The energy bill is effectively a new electricity-procurement standard. It would force Portland General Electric and PacifiCorp, which together serve 70 percent of the state, to stop importing “coal by wire” from other states, and boost the percentage of demand served with renewable resources like wind and solar to 50 percent by 2040. That’s an increase from the current standard, which calls for 25 percent by 2025.
It’s not clear the goal will be enforceable, since it’s not possible to discriminate between electrons at the state border. Regardless, it would be a massive shift for PacifiCorp, which today serves roughly 60 percent of customers’ demand with coal-fired plants spread over five western states.
The mandate could also blow up the formula the company uses to allocate costs among customers in its six-state operating territory, forcing Oregon customers to shoulder higher costs for new renewables developed to meet its mandates.
PGE has a lesser but still significant exposure to coal, both through its ownership of coal-fired plants in Oregon and Montana and its big purchases of power in the wholesale market.
Financial analysts believe the legislation has a major financial upside for the utilities and their shareholders, if not ratepayers.
“This legislation would present (PGE) with a major opportunity,” a team of analysts from UBS Securities said in a Jan. 15 research note to investors. Every 5 percent increase in the state’s renewable mandate, they said, translates into roughly 300 megawatts of new renewable power that PGE would have to acquire.
They estimated that would require an extra $3 to $5 billion of capital investment by the utility through 2040, “a portion of which is likely to be rate based…The continued trajectory for renewable investments is the primary benefit of the strategy.”
Robert Kahn, head of an advocacy group for independent power producers, the Northwest & Intermountain Power Producers Coalition, said it was disappointing there was no explicit guarantee in the proposal that replacement power would be procured in competition with other power producers.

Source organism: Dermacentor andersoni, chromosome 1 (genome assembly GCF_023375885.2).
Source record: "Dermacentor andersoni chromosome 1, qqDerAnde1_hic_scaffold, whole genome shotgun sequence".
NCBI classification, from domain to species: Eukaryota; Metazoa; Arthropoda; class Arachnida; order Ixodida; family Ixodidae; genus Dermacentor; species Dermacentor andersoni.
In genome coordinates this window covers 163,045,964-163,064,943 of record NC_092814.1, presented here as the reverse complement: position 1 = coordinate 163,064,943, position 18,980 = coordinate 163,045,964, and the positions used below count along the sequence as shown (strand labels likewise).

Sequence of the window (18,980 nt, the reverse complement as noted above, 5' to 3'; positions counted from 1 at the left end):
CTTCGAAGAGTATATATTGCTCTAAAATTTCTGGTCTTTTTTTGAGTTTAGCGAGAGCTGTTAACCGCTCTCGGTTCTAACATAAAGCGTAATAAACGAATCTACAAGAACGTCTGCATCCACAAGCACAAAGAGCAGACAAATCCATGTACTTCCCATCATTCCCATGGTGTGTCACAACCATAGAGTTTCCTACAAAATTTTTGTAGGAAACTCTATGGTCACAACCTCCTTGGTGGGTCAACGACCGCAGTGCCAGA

“We know the utilities are licking their chops to build all this stuff,” he said.
Backers of previous efforts to increase Oregon’s renewable energy mandates have suggested they could bring a new wave of investment to rural counties as utilities build new wind and solar installations. While that could happen, most of the sites with good wind and proximity to transmission lines on the Columbia Plateau have been spoken for, and utilities don’t want to concentrate too much of their wind turbine fleet in any given area.
Accessing out-of-state resources and eastern Oregon solar means potentially significant investment in new transmission lines, energy storage and gas-fired power generators that could back up intermittent solar and wind power.
Consumers surveyed by the Sierra Club and the utilities do express support for reducing coal-fired power and adding more renewable energy, but those preferences are tempered by their desire to keep rates low. In practice, only 12 percent of residential customers are willing to pay a premium to participate in the utilities’ green power programs, in which they buy renewable energy credits to offset the carbon emissions associated with their electricity use.
Both PGE and PacifiCorp face steep costs to upgrade their existing coal-fired power plants to meet federal pollution regulations, and the federal government has started regulating emissions of carbon from existing power plants. The risk of further carbon-related costs and regulations, coupled with a steep decline in the cost of wind and solar energy, are prime reasons the utilities say the new standard could make economic sense.
PGE has already agreed to shut its coal plant in Boardman by 2020 to avoid investing in environmental upgrades. As part of the new agreement, it would stop taking power from its partial ownership of the Colstrip plant in Montana by 2035. PacifiCorp has also agreed to the accelerated shut down of a number of its coal-fired power plants.
That leaves a big hole to fill with renewable resources. The two utilities say ratepayers are protected by an existing cost cap in state law that lets them off the hook for renewables investments if they are more than 4 percent more costly than alternative sources of power. And the utilities wouldn’t have add additional renewable energy if it would impact system reliability.
Ackerman, though, raised other other concerns in her email to the governor’s chief of staff. “The legislation requires us to reverse or revisit commission decisions made through the OPUC’s thorough and open public processes. It shifts risk from utility shareholders to consumers, it tends to protect the utilities from current competitive pressures…”